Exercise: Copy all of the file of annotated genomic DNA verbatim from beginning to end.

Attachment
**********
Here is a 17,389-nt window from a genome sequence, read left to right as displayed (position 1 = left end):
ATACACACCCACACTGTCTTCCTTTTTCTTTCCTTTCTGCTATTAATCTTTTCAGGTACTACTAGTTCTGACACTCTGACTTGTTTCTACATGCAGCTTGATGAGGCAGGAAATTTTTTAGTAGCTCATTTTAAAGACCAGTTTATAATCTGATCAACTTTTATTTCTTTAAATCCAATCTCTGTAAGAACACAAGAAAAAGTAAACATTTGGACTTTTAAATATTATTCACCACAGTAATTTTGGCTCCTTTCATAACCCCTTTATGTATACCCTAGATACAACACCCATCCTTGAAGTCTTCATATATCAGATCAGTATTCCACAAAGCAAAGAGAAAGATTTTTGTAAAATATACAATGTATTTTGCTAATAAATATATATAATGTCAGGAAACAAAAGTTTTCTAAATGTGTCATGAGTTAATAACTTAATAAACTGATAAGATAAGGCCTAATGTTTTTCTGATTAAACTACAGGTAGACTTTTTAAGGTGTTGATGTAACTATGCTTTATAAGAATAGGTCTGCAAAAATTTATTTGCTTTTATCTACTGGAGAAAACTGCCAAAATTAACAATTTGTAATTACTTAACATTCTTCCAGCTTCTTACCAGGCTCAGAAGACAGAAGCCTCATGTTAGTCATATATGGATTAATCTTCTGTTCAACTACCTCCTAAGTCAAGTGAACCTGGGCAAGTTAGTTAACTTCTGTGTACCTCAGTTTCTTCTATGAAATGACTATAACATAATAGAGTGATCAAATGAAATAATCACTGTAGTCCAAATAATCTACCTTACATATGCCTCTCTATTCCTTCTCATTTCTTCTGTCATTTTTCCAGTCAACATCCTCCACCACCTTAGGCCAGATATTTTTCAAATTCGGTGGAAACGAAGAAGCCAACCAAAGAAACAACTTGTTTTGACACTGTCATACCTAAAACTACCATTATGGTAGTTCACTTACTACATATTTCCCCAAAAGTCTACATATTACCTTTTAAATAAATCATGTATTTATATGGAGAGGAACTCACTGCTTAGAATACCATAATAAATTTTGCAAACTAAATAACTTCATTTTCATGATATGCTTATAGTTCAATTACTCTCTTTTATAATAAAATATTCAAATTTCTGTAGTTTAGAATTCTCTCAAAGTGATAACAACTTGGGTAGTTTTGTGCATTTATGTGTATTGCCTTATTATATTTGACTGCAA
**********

Here is a 17,389-nt window from a genome sequence, read left to right as displayed (position 1 = left end):
ATACACACCCACACTGTCTTCCTTTTTCTTTCCTTTCTGCTATTAATCTTTTCAGGTACTACTAGTTCTGACACTCTGACTTGTTTCTACATGCAGCTTGATGAGGCAGGAAATTTTTTAGTAGCTCATTTTAAAGACCAGTTTATAATCTGATCAACTTTTATTTCTTTAAATCCAATCTCTGTAAGAACACAAGAAAAAGTAAACATTTGGACTTTTAAATATTATTCACCACAGTAATTTTGGCTCCTTTCATAACCCCTTTATGTATACCCTAGATACAACACCCATCCTTGAAGTCTTCATATATCAGATCAGTATTCCACAAAGCAAAGAGAAAGATTTTTGTAAAATATACAATGTATTTTGCTAATAAATATATATAATGTCAGGAAACAAAAGTTTTCTAAATGTGTCATGAGTTAATAACTTAATAAACTGATAAGATAAGGCCTAATGTTTTTCTGATTAAACTACAGGTAGACTTTTTAAGGTGTTGATGTAACTATGCTTTATAAGAATAGGTCTGCAAAAATTTATTTGCTTTTATCTACTGGAGAAAACTGCCAAAATTAACAATTTGTAATTACTTAACATTCTTCCAGCTTCTTACCAGGCTCAGAAGACAGAAGCCTCATGTTAGTCATATATGGATTAATCTTCTGTTCAACTACCTCCTAAGTCAAGTGAACCTGGGCAAGTTAGTTAACTTCTGTGTACCTCAGTTTCTTCTATGAAATGACTATAACATAATAGAGTGATCAAATGAAATAATCACTGTAGTCCAAATAATCTACCTTACATATGCCTCTCTATTCCTTCTCATTTCTTCTGTCATTTTTCCAGTCAACATCCTCCACCACCTTAGGCCAGATATTTTTCAAATTCGGTGGAAACGAAGAAGCCAACCAAAGAAACAACTTGTTTTGACACTGTCATACCTAAAACTACCATTATGGTAGTTCACTTACTACATATTTCCCCAAAAGTCTACATATTACCTTTTAAATAAATCATGTATTTATATGGAGAGGAACTCACTGCTTAGAATACCATAATAAATTTTGCAAACTAAATAACTTCATTTTCATGATATGCTTATAGTTCAATTACTCTCTTTTATAATAAAATATTCAAATTTCTGTAGTTTAGAATTCTCTCAAAGTGATAACAACTTGGGTAGTTTTGTGCATTTATGTGTATTGCCTTATTATATTTGACTGCAA